Atomic Spectroscopy is an analysis used to know the elemental composition of an analyte with the help of its electromagnetic or mass spectrum. Many techniques can be used in the analysis, such as flame atomic absorption spectroscopy, ICP-OES, ICP-MS, and graphite furnace AA. With the availability of a variety of atomic spectroscopy techniques, selecting the most appropriate technique is vital in achieving an accurate, reliable, and real-world result. For proper selection, one requires basic knowledge of each technique since they have their advantages and disadvantages.
Below are some of the most important criteria for selecting a technique for analysis.
Generally, this is the concentration range over which quantitative results can be obtained without having to recalibrate the system. When selecting a technique, it is important to select a technique with an analytical working range that is based on the analyte concentrations. This reduces analysis time by enabling samples with varying analyte concentrations to be analyzed together. You should choose a wide analytical working range to reduce sample handling requirements, reducing potential errors.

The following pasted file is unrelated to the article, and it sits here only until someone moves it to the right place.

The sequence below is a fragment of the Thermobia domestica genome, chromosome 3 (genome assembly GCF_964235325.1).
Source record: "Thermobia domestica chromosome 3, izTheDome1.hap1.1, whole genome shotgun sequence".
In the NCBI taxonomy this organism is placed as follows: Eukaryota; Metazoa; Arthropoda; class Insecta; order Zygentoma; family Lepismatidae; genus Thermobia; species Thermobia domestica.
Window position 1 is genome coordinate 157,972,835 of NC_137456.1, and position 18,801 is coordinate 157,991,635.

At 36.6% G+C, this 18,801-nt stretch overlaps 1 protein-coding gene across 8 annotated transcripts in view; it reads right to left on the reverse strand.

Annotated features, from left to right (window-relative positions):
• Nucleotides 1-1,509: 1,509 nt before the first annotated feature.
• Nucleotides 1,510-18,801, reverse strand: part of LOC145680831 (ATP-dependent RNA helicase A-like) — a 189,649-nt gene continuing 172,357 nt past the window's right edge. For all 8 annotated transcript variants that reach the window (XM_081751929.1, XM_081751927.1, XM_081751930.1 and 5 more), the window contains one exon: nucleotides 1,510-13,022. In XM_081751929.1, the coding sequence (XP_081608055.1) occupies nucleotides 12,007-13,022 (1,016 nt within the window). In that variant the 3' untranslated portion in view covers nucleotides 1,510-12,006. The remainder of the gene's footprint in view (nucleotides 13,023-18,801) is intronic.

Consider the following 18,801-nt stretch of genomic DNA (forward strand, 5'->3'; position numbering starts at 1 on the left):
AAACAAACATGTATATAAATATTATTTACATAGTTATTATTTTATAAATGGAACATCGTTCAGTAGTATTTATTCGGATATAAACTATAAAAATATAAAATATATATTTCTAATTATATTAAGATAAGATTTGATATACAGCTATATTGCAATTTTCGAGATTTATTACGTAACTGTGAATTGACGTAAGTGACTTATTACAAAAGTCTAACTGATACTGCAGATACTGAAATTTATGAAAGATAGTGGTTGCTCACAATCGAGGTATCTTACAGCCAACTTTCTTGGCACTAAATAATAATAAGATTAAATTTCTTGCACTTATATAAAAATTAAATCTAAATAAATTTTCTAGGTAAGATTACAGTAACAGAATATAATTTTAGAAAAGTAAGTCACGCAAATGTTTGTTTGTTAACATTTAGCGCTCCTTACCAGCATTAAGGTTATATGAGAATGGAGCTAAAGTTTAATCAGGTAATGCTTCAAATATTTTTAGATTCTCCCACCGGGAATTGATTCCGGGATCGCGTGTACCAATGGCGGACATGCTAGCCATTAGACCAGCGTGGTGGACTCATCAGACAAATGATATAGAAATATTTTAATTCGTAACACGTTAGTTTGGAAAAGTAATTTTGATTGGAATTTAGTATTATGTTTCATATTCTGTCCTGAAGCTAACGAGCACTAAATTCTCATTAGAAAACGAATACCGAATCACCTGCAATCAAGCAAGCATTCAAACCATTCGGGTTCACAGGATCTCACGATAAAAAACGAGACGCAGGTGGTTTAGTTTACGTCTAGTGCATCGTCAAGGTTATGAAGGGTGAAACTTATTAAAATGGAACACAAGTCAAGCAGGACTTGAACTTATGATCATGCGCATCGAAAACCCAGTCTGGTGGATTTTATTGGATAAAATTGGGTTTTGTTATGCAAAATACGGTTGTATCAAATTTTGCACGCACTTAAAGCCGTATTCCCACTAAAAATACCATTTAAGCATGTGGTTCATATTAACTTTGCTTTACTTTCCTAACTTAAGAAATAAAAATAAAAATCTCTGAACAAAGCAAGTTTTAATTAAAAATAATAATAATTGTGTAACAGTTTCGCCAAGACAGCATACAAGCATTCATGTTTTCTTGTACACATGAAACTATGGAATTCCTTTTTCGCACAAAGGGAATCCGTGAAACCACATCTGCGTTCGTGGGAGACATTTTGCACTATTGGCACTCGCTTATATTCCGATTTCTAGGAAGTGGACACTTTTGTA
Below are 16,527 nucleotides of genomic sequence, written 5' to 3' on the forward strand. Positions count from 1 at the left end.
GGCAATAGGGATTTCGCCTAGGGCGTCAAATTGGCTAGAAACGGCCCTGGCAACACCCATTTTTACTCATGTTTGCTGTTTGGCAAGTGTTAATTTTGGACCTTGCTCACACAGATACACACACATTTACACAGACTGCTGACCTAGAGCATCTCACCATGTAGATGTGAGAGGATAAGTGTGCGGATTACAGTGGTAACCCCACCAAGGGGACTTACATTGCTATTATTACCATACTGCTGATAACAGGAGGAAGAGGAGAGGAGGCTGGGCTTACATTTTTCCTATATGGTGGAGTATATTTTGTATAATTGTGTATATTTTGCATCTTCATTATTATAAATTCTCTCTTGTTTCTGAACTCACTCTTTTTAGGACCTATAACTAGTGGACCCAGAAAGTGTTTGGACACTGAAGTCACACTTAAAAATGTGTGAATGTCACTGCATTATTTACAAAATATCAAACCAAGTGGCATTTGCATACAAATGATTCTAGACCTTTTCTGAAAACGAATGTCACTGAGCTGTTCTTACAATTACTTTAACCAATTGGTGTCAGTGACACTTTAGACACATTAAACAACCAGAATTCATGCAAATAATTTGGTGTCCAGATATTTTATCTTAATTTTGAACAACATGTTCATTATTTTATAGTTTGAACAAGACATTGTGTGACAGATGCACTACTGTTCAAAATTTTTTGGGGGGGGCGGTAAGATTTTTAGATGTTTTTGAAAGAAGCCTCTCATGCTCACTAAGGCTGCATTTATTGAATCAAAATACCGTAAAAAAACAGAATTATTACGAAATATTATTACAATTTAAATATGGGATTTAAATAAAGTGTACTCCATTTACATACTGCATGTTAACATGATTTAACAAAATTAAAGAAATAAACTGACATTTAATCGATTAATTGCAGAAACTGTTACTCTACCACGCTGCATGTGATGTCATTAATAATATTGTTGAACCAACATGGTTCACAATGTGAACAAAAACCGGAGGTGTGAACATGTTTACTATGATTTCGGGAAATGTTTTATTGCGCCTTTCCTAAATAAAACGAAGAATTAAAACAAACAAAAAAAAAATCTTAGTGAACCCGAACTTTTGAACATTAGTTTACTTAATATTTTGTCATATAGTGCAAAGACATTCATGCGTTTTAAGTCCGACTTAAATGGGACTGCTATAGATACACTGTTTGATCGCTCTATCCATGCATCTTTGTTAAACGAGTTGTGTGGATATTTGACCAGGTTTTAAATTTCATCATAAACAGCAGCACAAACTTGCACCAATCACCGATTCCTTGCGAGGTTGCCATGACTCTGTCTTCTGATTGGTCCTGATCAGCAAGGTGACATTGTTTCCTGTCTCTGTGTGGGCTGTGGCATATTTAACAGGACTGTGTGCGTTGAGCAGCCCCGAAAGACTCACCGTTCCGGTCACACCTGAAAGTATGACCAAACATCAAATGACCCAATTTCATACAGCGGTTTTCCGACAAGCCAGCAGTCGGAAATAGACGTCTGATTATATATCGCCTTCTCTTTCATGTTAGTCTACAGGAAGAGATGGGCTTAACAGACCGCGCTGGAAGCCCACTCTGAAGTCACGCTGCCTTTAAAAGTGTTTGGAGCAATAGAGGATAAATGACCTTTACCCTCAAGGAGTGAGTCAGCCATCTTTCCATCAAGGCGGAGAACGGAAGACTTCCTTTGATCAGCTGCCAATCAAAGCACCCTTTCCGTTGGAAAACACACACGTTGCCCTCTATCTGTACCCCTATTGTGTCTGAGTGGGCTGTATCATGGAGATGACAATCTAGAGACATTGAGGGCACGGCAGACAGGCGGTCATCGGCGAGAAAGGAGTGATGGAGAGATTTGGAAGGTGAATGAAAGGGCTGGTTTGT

The available detection limits achievable for a given element are essential in determining the usefulness of an analytical technique for a given problem. The process requires adequate detection-limit capabilities, and without it, you will perform lengthy analyte concentration procedures before analysis. Typical detection limits range differently with different Atomic Spectroscopy techniques. For instance, use Flame AA if the detection limits range from 1-100ppb, graphite furnace AA if the range is between 1-0.01ppb, and ICP-MS if the range is between 1ppb to more than 0.001ppb.
Sample throughput is the number of samples that can be analyzed per unit time. Analyses performed at the limits of detection or where the precision is key will be more time consuming than less demanding. Where limits of detection are not limiting, the number of elements to be determined per sample, and the analytical technique will determine the sample throughput.
Most techniques complement each other, making it unclear as to which is the optimum technique for a particular application. Your choice should be guided by the factors mentioned above to ensure you get optimal results. It would help if you also considered other factors such as costs and ease of use when settling on an Atomic Spectroscopy technique.
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